Thinking about rape theoretically

Wits academics and social commentators came together on Thursday to tackle the unusual topic of ‘theorising rape.’

The Wits Institute for Social and Economic Research (WISER) hosted the panel discussion which focused on the gendered nature of rape.

The intention of the panel discussion was to ‘ask people who work on themes of rape, and who have conducted research on rape, to step back, and abstract from the mass of data they work with, and offer critical reflections on the most effective and persuasive ways to think about rape from their research, and often also activist, standpoints,” according to the organisers.

ANGRY ABOUT RAPE: Antje Schuhman speaking at the WISER Theorising Rape panel discussion. Her discussion was entitled: “Objectify my Fist!” Rape, Recovery, Revenge. Photo: Shandu Mulaudzi

ANGRY ABOUT RAPE: Antje Schuhman speaking at the WISER Theorising Rape panel discussion. Her discussion was entitled: “Objectify my Fist!” Rape, Recovery, Revenge. Photo: Shandu Mulaudzi

Shireen Hassim said that although rape could come in different forms including the rape of transgendered people and women raping, rape is still an “overwhelmingly gendered” crime.

“We shouldn’t imagine that male on female rape is the only problem we have to deal with or that women cannot rape; either rape men or rape other women. The statistics may be low but conceptually I want to say it is a very important aspect that we need to debate,” Hassim said.

Following on the issue of patriarchy, Wits law professor Bonita Meyerfeld who spoke about rape from a legal perspective quoted feminist Catherine A. MacKinnon: “Man fucks woman; subject verb object”.

“The statement is pithy but there is a truism to it. And that truism is because the historical legal categorisation has oscillated around a gendered categorisation,” Meyerfeld said.

Meyerfeld said that current South African law is “terrific” comparatively with some other laws around sexual violence and rape. She said that the rigidity of the law requires a “revolution” as “real solutions still elude the law, lawmakers and those who implement it.”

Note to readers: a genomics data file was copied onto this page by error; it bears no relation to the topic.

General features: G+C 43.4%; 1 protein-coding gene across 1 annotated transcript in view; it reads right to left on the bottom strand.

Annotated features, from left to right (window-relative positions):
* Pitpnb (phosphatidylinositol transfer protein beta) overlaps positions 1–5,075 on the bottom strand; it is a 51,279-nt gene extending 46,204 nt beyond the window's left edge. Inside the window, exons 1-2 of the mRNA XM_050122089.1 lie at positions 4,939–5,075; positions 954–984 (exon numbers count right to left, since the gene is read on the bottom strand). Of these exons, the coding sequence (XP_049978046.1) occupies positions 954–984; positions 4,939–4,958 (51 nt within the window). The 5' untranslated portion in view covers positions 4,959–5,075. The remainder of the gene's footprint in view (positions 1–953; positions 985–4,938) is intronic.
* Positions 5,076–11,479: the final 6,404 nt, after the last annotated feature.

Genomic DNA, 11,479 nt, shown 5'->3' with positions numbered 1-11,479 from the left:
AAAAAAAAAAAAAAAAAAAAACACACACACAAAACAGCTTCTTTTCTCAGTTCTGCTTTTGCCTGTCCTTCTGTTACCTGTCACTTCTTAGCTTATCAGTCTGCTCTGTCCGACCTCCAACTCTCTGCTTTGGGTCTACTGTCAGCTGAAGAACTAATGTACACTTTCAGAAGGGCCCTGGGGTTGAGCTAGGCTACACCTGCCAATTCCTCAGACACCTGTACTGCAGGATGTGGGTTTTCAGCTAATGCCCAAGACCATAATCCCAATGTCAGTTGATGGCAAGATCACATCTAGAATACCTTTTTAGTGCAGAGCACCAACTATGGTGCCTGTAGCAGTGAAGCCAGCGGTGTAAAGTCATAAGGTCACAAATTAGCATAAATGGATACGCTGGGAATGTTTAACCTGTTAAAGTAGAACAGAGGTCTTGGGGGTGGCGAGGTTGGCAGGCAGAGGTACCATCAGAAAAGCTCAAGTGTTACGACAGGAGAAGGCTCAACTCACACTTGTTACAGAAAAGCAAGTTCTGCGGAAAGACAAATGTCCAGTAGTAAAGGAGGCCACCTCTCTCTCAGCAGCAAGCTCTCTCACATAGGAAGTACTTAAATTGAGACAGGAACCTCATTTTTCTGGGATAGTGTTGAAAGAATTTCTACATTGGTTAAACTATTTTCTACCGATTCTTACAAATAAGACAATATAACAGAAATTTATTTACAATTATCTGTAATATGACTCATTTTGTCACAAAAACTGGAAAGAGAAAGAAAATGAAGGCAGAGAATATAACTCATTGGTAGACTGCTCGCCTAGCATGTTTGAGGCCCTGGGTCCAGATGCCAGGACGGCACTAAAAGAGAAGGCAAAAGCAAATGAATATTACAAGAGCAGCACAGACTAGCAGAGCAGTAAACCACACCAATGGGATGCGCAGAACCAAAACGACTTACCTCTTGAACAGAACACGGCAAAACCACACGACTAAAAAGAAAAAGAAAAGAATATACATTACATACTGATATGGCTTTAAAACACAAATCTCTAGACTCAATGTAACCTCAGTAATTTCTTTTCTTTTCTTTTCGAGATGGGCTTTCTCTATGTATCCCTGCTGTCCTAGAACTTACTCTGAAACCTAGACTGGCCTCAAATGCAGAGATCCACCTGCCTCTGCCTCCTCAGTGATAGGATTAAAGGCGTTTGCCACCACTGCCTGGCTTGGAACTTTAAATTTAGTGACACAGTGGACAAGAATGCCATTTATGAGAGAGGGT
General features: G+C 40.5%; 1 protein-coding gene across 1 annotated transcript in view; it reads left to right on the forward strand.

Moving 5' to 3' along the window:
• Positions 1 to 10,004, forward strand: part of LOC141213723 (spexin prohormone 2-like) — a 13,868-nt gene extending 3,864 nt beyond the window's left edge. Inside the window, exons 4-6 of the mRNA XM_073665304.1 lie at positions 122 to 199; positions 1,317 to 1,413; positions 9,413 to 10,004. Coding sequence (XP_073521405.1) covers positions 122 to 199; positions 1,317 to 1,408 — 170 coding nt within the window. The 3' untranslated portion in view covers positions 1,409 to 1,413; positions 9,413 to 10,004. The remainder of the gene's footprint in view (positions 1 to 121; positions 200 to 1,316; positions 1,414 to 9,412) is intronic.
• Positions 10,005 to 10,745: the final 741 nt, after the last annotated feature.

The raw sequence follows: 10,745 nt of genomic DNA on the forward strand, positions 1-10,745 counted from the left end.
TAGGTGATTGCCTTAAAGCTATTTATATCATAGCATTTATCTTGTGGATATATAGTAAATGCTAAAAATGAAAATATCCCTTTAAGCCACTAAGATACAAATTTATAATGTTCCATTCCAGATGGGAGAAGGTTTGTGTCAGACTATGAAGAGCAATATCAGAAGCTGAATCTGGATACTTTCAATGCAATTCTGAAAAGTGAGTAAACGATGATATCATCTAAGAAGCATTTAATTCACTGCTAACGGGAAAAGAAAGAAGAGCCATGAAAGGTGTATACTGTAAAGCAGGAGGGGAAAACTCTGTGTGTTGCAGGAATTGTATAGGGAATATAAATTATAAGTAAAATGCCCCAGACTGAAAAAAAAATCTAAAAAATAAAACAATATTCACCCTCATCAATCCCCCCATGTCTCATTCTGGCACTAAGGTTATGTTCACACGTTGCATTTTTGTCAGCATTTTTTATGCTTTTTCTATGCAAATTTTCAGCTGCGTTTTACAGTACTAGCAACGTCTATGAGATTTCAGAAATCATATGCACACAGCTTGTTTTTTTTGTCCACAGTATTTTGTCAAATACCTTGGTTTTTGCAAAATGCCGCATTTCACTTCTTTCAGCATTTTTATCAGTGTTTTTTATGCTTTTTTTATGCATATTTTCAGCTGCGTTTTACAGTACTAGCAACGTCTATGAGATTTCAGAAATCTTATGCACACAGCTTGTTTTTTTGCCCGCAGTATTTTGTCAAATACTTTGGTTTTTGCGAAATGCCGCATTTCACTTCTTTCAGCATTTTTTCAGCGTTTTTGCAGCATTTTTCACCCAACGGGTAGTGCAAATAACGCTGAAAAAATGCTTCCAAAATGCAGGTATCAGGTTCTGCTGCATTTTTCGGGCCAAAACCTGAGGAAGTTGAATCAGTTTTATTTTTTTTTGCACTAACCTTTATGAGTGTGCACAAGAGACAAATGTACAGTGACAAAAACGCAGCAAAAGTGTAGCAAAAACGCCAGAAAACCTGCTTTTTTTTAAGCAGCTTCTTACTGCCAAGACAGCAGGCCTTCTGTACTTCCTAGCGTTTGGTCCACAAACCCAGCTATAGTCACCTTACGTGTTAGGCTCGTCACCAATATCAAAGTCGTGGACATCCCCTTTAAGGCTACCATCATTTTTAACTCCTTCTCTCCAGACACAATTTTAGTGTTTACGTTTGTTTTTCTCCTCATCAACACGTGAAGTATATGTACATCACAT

Another recurring theme was that of rape being predominantly viewed as an act that needed to be violent in order to be classified as such.

Social commentator and former talk-show host, Eusebius McKaiser said that those in the media as well as activists need to be careful in highlighting certain kinds of cases as this reinforces an idea in society that there is a rape paradigm.

He said that people need to be careful not to have one formula of what rape looks like as this causes many victims of rape to question whether they were actually raped. He said that this is because the idea is that a rape victim has to be a victim of violent rape in order for the violation to be classified as rape.

McKaiser also expressed his disappointment at the fact that none of the panellists were male academics from Wits University.

“There is a massive elephant or three on campus right now about sexual violence and even more so in the country.  The intellectual and academic burden of speaking for 10 minutes without the peers from your department or your discipline being here in an interdisciplinary space is exceptionally low,” McKaiser said.

“Women rape, we rape and yet we have the audacity to make them theorise about rape for 90 minutes,” McKaiser said.

Dr Catherine Burns, one of the organisers of the event said that McKaiser made a valid point and said she had approached many male academics whose publications and work had touched on issues around gender violence as well as rape.

Burns said that some academics, including females, were put off by the limited time they were given to speak as they feel “weak and vulnerable” if they do not have enough time develop their ideas.

Other panellists included: Lisa Vetten of the Legal Advocacy Centre , Lyn Ossome, Dr Antje Schuhmann, Carol Long and Prof Sheila Meintjes. Burns has confirmed that given the interest generated by the discussion, there are talks about a book on the same subject.

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